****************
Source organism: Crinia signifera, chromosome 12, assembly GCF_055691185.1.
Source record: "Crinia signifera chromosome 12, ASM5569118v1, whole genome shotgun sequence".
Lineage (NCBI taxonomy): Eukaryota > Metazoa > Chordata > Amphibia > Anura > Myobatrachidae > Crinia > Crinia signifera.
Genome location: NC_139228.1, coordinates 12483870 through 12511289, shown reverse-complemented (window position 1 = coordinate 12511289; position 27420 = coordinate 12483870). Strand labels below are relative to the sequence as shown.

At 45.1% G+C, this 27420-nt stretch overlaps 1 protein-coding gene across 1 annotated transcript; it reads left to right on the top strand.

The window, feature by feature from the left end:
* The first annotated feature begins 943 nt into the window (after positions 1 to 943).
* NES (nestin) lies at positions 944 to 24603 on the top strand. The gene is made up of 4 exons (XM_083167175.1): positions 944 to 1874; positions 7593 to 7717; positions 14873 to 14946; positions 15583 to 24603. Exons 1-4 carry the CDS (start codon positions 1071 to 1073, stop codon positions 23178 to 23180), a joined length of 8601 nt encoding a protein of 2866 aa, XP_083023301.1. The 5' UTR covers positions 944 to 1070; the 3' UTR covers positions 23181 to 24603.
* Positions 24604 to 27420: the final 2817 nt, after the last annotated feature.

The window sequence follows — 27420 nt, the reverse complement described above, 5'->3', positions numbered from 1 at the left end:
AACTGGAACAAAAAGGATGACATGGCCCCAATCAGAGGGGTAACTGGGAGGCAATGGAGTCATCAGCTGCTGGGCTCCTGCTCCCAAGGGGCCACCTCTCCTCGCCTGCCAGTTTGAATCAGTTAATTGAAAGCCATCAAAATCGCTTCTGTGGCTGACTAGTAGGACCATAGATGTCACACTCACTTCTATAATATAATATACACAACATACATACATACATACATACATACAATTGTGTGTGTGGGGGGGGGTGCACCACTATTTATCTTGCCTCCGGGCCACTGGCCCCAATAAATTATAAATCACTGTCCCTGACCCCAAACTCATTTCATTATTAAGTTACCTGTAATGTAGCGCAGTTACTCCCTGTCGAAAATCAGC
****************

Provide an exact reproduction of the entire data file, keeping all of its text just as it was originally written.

Source organism: Crinia signifera, chromosome 12, assembly GCF_055691185.1.
Source record: "Crinia signifera chromosome 12, ASM5569118v1, whole genome shotgun sequence".
Lineage (NCBI taxonomy): Eukaryota > Metazoa > Chordata > Amphibia > Anura > Myobatrachidae > Crinia > Crinia signifera.
Genome location: NC_139228.1, coordinates 12483870 through 12511289, shown reverse-complemented (window position 1 = coordinate 12511289; position 27420 = coordinate 12483870). Strand labels below are relative to the sequence as shown.

At 45.1% G+C, this 27420-nt stretch overlaps 1 protein-coding gene across 1 annotated transcript; it reads left to right on the top strand.

The window, feature by feature from the left end:
* The first annotated feature begins 943 nt into the window (after positions 1 to 943).
* NES (nestin) lies at positions 944 to 24603 on the top strand. The gene is made up of 4 exons (XM_083167175.1): positions 944 to 1874; positions 7593 to 7717; positions 14873 to 14946; positions 15583 to 24603. Exons 1-4 carry the CDS (start codon positions 1071 to 1073, stop codon positions 23178 to 23180), a joined length of 8601 nt encoding a protein of 2866 aa, XP_083023301.1. The 5' UTR covers positions 944 to 1070; the 3' UTR covers positions 23181 to 24603.
* Positions 24604 to 27420: the final 2817 nt, after the last annotated feature.

The window sequence follows — 27420 nt, the reverse complement described above, 5'->3', positions numbered from 1 at the left end:
AACTGGAACAAAAAGGATGACATGGCCCCAATCAGAGGGGTAACTGGGAGGCAATGGAGTCATCAGCTGCTGGGCTCCTGCTCCCAAGGGGCCACCTCTCCTCGCCTGCCAGTTTGAATCAGTTAATTGAAAGCCATCAAAATCGCTTCTGTGGCTGACTAGTAGGACCATAGATGTCACACTCACTTCTATAATATAATATACACAACATACATACATACATACATACATACAATTGTGTGTGTGGGGGGGGGTGCACCACTATTTATCTTGCCTCCGGGCCACTGGCCCCAATAAATTATAAATCACTGTCCCTGACCCCAAACTCATTTCATTATTAAGTTACCTGTAATGTAGCGCAGTTACTCCCTGTCGAAAATCAGC